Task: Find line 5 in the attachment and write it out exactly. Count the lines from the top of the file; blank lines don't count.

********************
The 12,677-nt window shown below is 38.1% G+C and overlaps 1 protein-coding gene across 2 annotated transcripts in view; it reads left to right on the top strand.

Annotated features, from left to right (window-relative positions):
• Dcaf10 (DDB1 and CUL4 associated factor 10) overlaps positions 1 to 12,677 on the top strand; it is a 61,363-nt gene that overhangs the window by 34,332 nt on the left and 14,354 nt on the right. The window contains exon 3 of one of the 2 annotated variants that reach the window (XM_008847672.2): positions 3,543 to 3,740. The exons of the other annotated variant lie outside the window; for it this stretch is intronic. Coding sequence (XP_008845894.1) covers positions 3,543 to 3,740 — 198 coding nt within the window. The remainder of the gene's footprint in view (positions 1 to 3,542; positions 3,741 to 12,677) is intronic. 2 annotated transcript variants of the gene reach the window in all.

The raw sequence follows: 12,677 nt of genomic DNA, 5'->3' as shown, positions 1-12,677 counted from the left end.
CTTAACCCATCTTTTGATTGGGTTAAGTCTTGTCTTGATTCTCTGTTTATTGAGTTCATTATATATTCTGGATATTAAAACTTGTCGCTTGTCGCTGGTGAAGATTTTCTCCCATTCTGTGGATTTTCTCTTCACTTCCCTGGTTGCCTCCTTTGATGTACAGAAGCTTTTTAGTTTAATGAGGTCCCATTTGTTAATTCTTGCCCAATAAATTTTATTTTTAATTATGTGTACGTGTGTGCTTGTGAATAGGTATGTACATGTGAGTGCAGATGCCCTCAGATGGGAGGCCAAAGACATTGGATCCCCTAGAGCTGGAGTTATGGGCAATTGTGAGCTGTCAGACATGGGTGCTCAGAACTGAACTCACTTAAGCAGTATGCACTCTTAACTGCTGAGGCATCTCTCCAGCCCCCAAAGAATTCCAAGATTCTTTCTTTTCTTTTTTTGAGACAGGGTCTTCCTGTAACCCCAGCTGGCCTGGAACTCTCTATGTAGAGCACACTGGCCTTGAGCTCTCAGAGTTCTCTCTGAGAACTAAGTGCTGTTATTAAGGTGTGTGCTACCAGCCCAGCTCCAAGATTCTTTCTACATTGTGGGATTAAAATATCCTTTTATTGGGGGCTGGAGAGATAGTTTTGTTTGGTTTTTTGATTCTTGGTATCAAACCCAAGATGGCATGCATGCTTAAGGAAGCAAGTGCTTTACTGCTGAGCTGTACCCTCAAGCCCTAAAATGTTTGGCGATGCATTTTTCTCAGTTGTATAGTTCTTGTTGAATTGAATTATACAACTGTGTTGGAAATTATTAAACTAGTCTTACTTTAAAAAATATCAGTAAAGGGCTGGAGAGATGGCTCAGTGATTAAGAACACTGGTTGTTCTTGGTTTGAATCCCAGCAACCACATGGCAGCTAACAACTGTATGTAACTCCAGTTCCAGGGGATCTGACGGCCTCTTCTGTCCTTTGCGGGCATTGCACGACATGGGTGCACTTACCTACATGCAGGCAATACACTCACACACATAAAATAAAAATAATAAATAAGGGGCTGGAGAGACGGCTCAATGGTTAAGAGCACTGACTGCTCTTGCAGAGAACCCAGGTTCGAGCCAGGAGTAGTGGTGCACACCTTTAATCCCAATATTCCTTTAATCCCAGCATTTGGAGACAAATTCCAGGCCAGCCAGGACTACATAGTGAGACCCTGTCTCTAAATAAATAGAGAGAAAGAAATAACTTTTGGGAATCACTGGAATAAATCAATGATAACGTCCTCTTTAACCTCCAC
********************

CTTAACCCATCTTTTGATTGGGTTAAGTCTTGTCTTGATTCTCTGTTTATTGAGTTCATTATATATTCTGGATATTAAAACTTGTCGCTTGTCGCTGGTGAAGATTTTCTCCCATTCTGTGGATTTTCTCTTCACTTCCCTGGTTGCCTCCTTTGATGTACAGAAGCTTTTTAGTTTAATGAGGTCCCATTTGTTAATTCTTGCCCAATAAATTTTATTTTTAATTATGTGTACGTGTGTGCTTGTGAATAGGTATGTACATGTGAGTGCAGATGCCCTCAGATGGGAGGCCAAAGACATTGGATCCCCTAGAGCTGGAGTTATGGGCAATTGTGAGCTGTCAGACATGGGTGCTCAGAACTGAACTCACTTAAGCAGTATGCACTCTTAACTGCTGAGGCATCTCTCCAGCCCCCAAAGAATTCCAAGATTCTTTCTTTTCTTTTTTTGAGACAGGGTCTTCCTGTAACCCCAGCTGGCCTGGAACTCTCTATGTAGAGCACACTGGCCTTGAGCTCTCAGAGTTCTCTCTGAGAACTAAGTGCTGTTATTAAGGTGTGTGCTACCAGCCCAGCTCCAAGATTCTTTCTACATTGTGGGATTAAAATATCCTTTTATTGGGGGCTGGAGAGATAGTTTTGTTTGGTTTTTTGATTCTTGGTATCAAACCCAAGATGGCATGCATGCTTAAGGAAGCAAGTGCTTTACTGCTGAGCTGTACCCTCAAGCCCTAAAATGTTTGGCGATGCATTTTTCTCAGTTGTATAGTTCTTGTTGAATTGAATTATACAACTGTGTTGGAAATTATTAAACTAGTCTTACTTTAAAAAATATCAGTAAAGGGCTGGAGAGATGGCTCAGTGATTAAGAACACTGGTTGTTCTTGGTTTGAATCCCAGCAACCACATGGCAGCTAACAACTGTATGTAACTCCAGTTCCAGGGGATCTGACGGCCTCTTCTGTCCTTTGCGGGCATTGCACGACATGGGTGCACTTACCTACATGCAGGCAATACACTCACACACATAAAATAAAAATAATAAATAAGGGGCTGGAGAGACGGCTCAATGGTTAAGAGCACTGACTGCTCTTGCAGAGAACCCAGGTTCGAGCCAGGAGTAGTGGTGCACACCTTTAATCCCAATATTCCTTTAATCCCAGCATTTGGAGACAAATTCCAGGCCAGCCAGGACTACATAGTGAGACCCTGTCTCTAAATAAATAGAGAGAAAGAAATAACTTTTGGGAATCACTGGAATAAATCAATGATAACGTCCTCTTTAACCTCCAC